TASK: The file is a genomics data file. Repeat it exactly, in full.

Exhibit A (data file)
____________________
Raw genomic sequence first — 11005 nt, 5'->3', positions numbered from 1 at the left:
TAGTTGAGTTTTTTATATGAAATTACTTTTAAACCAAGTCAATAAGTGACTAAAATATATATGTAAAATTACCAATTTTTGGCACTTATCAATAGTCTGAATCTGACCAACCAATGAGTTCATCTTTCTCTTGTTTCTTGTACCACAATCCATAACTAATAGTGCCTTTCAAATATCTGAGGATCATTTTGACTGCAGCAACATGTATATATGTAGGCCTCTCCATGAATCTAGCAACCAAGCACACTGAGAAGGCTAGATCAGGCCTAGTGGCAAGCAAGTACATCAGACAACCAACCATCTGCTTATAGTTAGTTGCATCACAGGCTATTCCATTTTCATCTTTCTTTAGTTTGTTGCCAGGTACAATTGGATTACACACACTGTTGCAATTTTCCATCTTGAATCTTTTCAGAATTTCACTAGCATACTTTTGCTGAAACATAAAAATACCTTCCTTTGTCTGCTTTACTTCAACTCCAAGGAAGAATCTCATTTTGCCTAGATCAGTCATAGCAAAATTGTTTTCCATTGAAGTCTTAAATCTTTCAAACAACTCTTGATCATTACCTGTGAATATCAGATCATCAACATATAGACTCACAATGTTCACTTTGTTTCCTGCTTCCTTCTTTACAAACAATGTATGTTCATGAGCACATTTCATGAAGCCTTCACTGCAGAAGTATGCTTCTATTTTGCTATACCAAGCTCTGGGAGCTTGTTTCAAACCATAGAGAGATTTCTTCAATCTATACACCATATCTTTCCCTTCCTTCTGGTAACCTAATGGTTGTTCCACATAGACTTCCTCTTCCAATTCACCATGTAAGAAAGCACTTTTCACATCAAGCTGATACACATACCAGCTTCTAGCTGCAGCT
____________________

Raw genomic sequence first — 11005 nt, 5'->3', positions numbered from 1 at the left:
TAGTTGAGTTTTTTATATGAAATTACTTTTAAACCAAGTCAATAAGTGACTAAAATATATATGTAAAATTACCAATTTTTGGCACTTATCAATAGTCTGAATCTGACCAACCAATGAGTTCATCTTTCTCTTGTTTCTTGTACCACAATCCATAACTAATAGTGCCTTTCAAATATCTGAGGATCATTTTGACTGCAGCAACATGTATATATGTAGGCCTCTCCATGAATCTAGCAACCAAGCACACTGAGAAGGCTAGATCAGGCCTAGTGGCAAGCAAGTACATCAGACAACCAACCATCTGCTTATAGTTAGTTGCATCACAGGCTATTCCATTTTCATCTTTCTTTAGTTTGTTGCCAGGTACAATTGGATTACACACACTGTTGCAATTTTCCATCTTGAATCTTTTCAGAATTTCACTAGCATACTTTTGCTGAAACATAAAAATACCTTCCTTTGTCTGCTTTACTTCAACTCCAAGGAAGAATCTCATTTTGCCTAGATCAGTCATAGCAAAATTGTTTTCCATTGAAGTCTTAAATCTTTCAAACAACTCTTGATCATTACCTGTGAATATCAGATCATCAACATATAGACTCACAATGTTCACTTTGTTTCCTGCTTCCTTCTTTACAAACAATGTATGTTCATGAGCACATTTCATGAAGCCTTCACTGCAGAAGTATGCTTCTATTTTGCTATACCAAGCTCTGGGAGCTTGTTTCAAACCATAGAGAGATTTCTTCAATCTATACACCATATCTTTCCCTTCCTTCTGGTAACCTAATGGTTGTTCCACATAGACTTCCTCTTCCAATTCACCATGTAAGAAAGCACTTTTCACATCAAGCTGATACACATACCAGCTTCTAGCTGCAGCT